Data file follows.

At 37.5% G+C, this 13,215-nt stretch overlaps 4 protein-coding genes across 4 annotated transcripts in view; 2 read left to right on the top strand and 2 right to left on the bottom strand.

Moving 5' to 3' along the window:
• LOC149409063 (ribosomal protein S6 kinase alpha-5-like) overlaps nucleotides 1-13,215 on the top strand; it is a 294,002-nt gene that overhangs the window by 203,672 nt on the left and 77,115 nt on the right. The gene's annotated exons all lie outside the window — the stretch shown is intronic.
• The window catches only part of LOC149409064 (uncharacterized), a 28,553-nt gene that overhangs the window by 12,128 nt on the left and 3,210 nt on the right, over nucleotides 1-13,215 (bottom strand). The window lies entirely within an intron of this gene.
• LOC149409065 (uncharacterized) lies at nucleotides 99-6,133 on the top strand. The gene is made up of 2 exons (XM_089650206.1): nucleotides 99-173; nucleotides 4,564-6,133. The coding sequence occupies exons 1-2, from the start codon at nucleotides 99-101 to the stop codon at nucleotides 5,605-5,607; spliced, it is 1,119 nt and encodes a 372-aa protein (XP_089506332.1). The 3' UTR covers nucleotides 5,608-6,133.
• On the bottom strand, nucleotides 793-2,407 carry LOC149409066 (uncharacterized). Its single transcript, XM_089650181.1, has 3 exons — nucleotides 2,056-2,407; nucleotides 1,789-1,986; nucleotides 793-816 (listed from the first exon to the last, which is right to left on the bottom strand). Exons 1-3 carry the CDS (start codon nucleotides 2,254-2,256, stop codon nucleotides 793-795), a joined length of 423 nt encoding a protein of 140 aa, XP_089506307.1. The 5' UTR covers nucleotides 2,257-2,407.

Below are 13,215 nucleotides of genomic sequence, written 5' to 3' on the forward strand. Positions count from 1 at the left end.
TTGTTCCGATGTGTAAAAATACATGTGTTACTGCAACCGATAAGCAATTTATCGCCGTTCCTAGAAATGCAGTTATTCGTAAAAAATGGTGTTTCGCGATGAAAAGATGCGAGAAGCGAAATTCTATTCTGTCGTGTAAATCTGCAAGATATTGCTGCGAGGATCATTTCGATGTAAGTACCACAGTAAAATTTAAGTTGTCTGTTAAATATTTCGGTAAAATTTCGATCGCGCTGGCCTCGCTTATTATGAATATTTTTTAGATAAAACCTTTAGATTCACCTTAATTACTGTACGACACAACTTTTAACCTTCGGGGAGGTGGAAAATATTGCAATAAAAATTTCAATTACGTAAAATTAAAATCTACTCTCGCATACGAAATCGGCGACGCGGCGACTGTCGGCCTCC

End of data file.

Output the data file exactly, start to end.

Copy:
At 37.5% G+C, this 13,215-nt stretch overlaps 4 protein-coding genes across 4 annotated transcripts in view; 2 read left to right on the top strand and 2 right to left on the bottom strand.

Moving 5' to 3' along the window:
• LOC149409063 (ribosomal protein S6 kinase alpha-5-like) overlaps nucleotides 1-13,215 on the top strand; it is a 294,002-nt gene that overhangs the window by 203,672 nt on the left and 77,115 nt on the right. The gene's annotated exons all lie outside the window — the stretch shown is intronic.
• The window catches only part of LOC149409064 (uncharacterized), a 28,553-nt gene that overhangs the window by 12,128 nt on the left and 3,210 nt on the right, over nucleotides 1-13,215 (bottom strand). The window lies entirely within an intron of this gene.
• LOC149409065 (uncharacterized) lies at nucleotides 99-6,133 on the top strand. The gene is made up of 2 exons (XM_089650206.1): nucleotides 99-173; nucleotides 4,564-6,133. The coding sequence occupies exons 1-2, from the start codon at nucleotides 99-101 to the stop codon at nucleotides 5,605-5,607; spliced, it is 1,119 nt and encodes a 372-aa protein (XP_089506332.1). The 3' UTR covers nucleotides 5,608-6,133.
• On the bottom strand, nucleotides 793-2,407 carry LOC149409066 (uncharacterized). Its single transcript, XM_089650181.1, has 3 exons — nucleotides 2,056-2,407; nucleotides 1,789-1,986; nucleotides 793-816 (listed from the first exon to the last, which is right to left on the bottom strand). Exons 1-3 carry the CDS (start codon nucleotides 2,254-2,256, stop codon nucleotides 793-795), a joined length of 423 nt encoding a protein of 140 aa, XP_089506307.1. The 5' UTR covers nucleotides 2,257-2,407.

Below are 13,215 nucleotides of genomic sequence, written 5' to 3' on the forward strand. Positions count from 1 at the left end.
TTGTTCCGATGTGTAAAAATACATGTGTTACTGCAACCGATAAGCAATTTATCGCCGTTCCTAGAAATGCAGTTATTCGTAAAAAATGGTGTTTCGCGATGAAAAGATGCGAGAAGCGAAATTCTATTCTGTCGTGTAAATCTGCAAGATATTGCTGCGAGGATCATTTCGATGTAAGTACCACAGTAAAATTTAAGTTGTCTGTTAAATATTTCGGTAAAATTTCGATCGCGCTGGCCTCGCTTATTATGAATATTTTTTAGATAAAACCTTTAGATTCACCTTAATTACTGTACGACACAACTTTTAACCTTCGGGGAGGTGGAAAATATTGCAATAAAAATTTCAATTACGTAAAATTAAAATCTACTCTCGCATACGAAATCGGCGACGCGGCGACTGTCGGCCTCC